Today on 🥯 Bagel Bots, we’re discussing:
🤯 One minor issue with AI sales bots
⚡️ Fresh tech of the day - World’s First Fully Autonomous, AI-Powered Restaurant
📰 The latest AI and tech news
🤖 Cool new apps for you to check out
🎅 AI talks about Christmas movie plot holes
🧠 A holiday reminder
(Read time: five minutes) - Fun fact: I never change this.
More companies are adding AI to their websites to streamline business and customer communication. Foolproof, right? Ask the team at Chevrolet of Watsonville how they feel about it.
Chris is a great follow on Twitter, and I am not sure if this is real, but it’s making the rounds and is hilarious.
If this is me, I am 100% getting my $1 truck and selling it for sticker price.
It’s not a popular opinion, but I am so excited about the future of robotics in restaurants: World’s First Fully Autonomous, AI-powered restaurant Opening in Southern California
Pasadena, CA – Cali Group, a holding company using technology to transform the restaurant and retail industries, Miso Robotics, creator of Flippy (the world’s first AI-powered robotic fry station), and PopID, a technology company simplifying ordering and payments using biometrics, announced today that they are soon opening CaliExpress by Flippy™, the world’s first fully autonomous restaurant. Utilizing the most advanced systems in food technology, both grill and fry stations are fully automated, powered by proprietary leading-edge artificial intelligence and robotics. Guests will watch their food being cooked robotically after checking in with their PopID accounts on self-ordering kiosks to get personalized order recommendations and make easy and fast payments. The new CaliExpress by Flippy restaurant is located in a prime retail location in Pasadena, California on the northwest corner of Green Street and Madison Avenue at 561 E. Green St.
I am here for it and eagerly awaiting the results. On that note, here is the robot restaurant I am not looking forward to:
🔗 You can read more about CaliExpress here.
My take: The real headline here is the money in creating an AI business. This is a one-year-old business with a valuation of $700 million. Holy. Shit.
My take: Self-driving cars on highways? We’re getting closer and closer to empty Ubers picking us up and taking us places.
My take: Can anyone explain why the Pope has an opinion on AI and why it would matter? Weird, right?
My take: We should celebrate this type of news because we don’t see it often. I talk a lot about robots and AI replacing humans, not because I root for it, but because I expect it to happen no matter how we feel.
My take: The movie Her has arrived on our mobile phones, and it’s really wild stuff. Hey, to each their own. Many lonely people will be helped by having “someone” to talk to.
🎅 AI talks about Christmas movie plot holes.
There are so many Christmas movie plotholes, and I felt the need to get Bard’s thoughts. And well, these are the biggest Christmas movie plot holes that Bard came up with. Do you agree with these?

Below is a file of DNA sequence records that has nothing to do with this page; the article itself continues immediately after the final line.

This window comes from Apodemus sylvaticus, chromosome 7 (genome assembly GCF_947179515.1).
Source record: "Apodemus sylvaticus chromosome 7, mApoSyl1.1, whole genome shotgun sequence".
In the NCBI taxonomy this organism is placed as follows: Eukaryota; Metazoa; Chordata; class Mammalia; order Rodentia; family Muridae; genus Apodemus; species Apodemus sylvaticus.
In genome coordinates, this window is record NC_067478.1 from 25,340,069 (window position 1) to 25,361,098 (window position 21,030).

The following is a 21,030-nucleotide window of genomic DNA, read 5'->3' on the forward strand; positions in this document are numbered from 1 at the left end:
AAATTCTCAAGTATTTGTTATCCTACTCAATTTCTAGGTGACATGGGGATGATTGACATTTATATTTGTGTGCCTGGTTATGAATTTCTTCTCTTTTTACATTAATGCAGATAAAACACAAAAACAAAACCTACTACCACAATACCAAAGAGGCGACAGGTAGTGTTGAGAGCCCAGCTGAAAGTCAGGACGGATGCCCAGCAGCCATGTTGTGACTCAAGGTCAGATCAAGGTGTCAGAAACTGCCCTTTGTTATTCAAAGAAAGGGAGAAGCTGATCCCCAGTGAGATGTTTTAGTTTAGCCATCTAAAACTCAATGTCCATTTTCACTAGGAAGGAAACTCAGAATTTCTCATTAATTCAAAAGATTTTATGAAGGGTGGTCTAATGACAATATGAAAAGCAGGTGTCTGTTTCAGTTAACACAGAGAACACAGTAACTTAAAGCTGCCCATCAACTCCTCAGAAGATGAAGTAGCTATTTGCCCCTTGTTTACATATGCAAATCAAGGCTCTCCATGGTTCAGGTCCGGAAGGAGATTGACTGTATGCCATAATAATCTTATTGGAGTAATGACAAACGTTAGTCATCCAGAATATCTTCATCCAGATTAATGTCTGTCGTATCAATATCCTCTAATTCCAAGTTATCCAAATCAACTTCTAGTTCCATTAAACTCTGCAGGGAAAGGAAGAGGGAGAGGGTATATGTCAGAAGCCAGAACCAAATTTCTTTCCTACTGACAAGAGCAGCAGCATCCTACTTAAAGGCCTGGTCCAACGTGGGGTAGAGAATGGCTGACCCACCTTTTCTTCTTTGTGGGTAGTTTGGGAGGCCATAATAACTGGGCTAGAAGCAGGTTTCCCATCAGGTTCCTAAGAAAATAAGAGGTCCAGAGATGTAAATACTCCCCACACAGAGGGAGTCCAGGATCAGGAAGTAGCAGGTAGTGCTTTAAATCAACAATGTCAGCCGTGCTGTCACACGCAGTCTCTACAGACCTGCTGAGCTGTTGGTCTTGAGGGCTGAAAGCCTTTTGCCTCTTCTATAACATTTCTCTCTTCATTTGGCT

1. Home Alone (1990): Kevin, an eight-year-old, booby-traps his house against burglars with elaborate contraptions. While hilarious, how did he accumulate all the necessary materials and build elaborate traps without anyone noticing?
2. The Polar Express (2004): The Hero Boy receives a mysterious ticket to the North Pole on the Polar Express. But wouldn't other children on the train also wonder how they got their tickets? Did everyone on the train lose their faith in Santa at the same time?
3. Miracle on 34th Street (1947): Kris Kringle, claiming to be the real Santa, is put on trial for his sanity. His lawyer argues that Santa exists through collective belief. But wouldn't the sudden appearance of a seemingly genuine Santa at Macy's department store further complicate the legal case and public's opinion?
4. It's a Wonderful Life (1946): George Bailey witnesses an alternate reality where he never existed. But wouldn't the absence of George have cascading consequences throughout his community, even in the alternate timeline? How could so many lives be drastically altered without anyone questioning how things got so different?
5. Elf (2003): Buddy the Elf leaves the North Pole for New York City. He navigates the urban jungle with childlike wonder, but wouldn't his immense strength and naivety cause significant mayhem and disruption, even if it's unintentional?
6. The Nightmare Before Christmas (1993): Jack Skellington, the Pumpkin King, decides to take over Christmas. But wouldn't the residents of Halloween Town, accustomed to fear and spooks, be completely unsuited for the delicate task of spreading Christmas cheer?
7. A Christmas Story (1983): Ralphie Parker desperately wants a Red Ryder BB gun for Christmas. His parents repeatedly insist it's "unsafe," yet they leave him unsupervised with a powerful air rifle in the attic. This inconsistency raises questions about their parenting choices and safety concerns.
8. The Grinch (2000): The Grinch steals all the gifts and decorations from Whoville. But wouldn't the Whos, known for their love of Christmas, have hidden some presents or decorations, making the Grinch's theft incomplete and his plan less effective?
9. Love Actually (2003): The movie features multiple intertwined love stories in London. While charming, the connections between characters and their sudden romantic decisions can feel contrived and rushed, leaving plot holes and motivations unclear.
10. Die Hard (1988): While not a traditional Christmas movie, it's often included in holiday marathons. John McClane faces terrorists in Nakatomi Plaza. But how did Hans Gruber's team gain access to such a high-security building, and how did they manage to take over its communication systems undetected?